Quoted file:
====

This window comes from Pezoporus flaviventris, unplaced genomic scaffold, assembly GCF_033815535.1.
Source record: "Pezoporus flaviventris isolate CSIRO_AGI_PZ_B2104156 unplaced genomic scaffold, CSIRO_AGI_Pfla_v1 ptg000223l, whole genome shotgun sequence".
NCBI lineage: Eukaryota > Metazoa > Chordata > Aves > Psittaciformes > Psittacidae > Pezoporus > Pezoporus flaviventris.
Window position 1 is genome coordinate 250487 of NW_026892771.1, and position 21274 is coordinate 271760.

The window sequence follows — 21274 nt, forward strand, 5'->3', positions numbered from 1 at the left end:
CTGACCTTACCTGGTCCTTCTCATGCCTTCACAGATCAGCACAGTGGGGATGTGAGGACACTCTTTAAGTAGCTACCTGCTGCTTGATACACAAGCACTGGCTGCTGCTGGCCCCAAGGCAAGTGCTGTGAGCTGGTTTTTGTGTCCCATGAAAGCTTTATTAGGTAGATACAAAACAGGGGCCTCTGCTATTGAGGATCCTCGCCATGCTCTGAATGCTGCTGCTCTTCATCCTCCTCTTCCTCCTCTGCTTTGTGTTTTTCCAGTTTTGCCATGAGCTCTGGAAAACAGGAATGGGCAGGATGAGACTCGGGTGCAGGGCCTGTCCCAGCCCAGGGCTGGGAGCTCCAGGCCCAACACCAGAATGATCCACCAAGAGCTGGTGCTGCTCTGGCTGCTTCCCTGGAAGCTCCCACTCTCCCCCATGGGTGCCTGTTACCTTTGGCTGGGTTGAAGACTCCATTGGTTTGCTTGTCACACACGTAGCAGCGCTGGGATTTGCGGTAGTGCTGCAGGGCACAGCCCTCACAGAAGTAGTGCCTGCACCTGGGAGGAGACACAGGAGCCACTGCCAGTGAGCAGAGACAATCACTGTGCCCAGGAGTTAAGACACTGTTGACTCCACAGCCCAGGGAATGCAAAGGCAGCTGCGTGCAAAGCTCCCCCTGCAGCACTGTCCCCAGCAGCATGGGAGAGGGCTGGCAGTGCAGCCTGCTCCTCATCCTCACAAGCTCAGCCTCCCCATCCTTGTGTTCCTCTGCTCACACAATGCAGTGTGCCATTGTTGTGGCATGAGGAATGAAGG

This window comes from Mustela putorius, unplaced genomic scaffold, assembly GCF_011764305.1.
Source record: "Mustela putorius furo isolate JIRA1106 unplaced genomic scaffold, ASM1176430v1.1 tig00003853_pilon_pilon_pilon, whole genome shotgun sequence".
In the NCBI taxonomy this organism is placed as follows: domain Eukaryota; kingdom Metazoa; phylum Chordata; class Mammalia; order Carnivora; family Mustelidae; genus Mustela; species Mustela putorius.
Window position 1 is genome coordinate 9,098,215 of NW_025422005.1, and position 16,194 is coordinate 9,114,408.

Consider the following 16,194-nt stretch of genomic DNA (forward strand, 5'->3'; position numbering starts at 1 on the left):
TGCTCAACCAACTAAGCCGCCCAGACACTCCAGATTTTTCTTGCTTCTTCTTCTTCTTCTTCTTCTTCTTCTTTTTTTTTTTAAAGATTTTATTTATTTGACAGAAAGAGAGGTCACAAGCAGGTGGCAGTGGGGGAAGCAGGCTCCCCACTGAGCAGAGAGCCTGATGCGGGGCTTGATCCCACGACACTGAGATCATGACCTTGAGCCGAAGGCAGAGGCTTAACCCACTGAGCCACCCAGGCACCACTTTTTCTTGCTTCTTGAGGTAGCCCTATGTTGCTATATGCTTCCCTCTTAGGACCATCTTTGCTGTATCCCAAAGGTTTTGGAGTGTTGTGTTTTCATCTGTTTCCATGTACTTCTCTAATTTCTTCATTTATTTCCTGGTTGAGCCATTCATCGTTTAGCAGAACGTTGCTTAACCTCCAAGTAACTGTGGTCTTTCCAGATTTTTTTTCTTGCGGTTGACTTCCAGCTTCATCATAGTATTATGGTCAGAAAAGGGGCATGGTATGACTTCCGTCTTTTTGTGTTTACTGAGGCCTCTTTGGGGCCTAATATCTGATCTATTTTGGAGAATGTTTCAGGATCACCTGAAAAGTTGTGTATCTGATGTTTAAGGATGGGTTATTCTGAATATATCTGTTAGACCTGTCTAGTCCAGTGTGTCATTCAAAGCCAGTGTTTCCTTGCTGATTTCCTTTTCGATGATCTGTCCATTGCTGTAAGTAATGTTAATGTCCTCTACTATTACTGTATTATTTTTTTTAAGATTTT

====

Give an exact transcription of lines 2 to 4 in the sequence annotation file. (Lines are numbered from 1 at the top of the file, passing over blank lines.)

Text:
Source record: "Pezoporus flaviventris isolate CSIRO_AGI_PZ_B2104156 unplaced genomic scaffold, CSIRO_AGI_Pfla_v1 ptg000223l, whole genome shotgun sequence".
NCBI lineage: Eukaryota > Metazoa > Chordata > Aves > Psittaciformes > Psittacidae > Pezoporus > Pezoporus flaviventris.
Window position 1 is genome coordinate 250487 of NW_026892771.1, and position 21274 is coordinate 271760.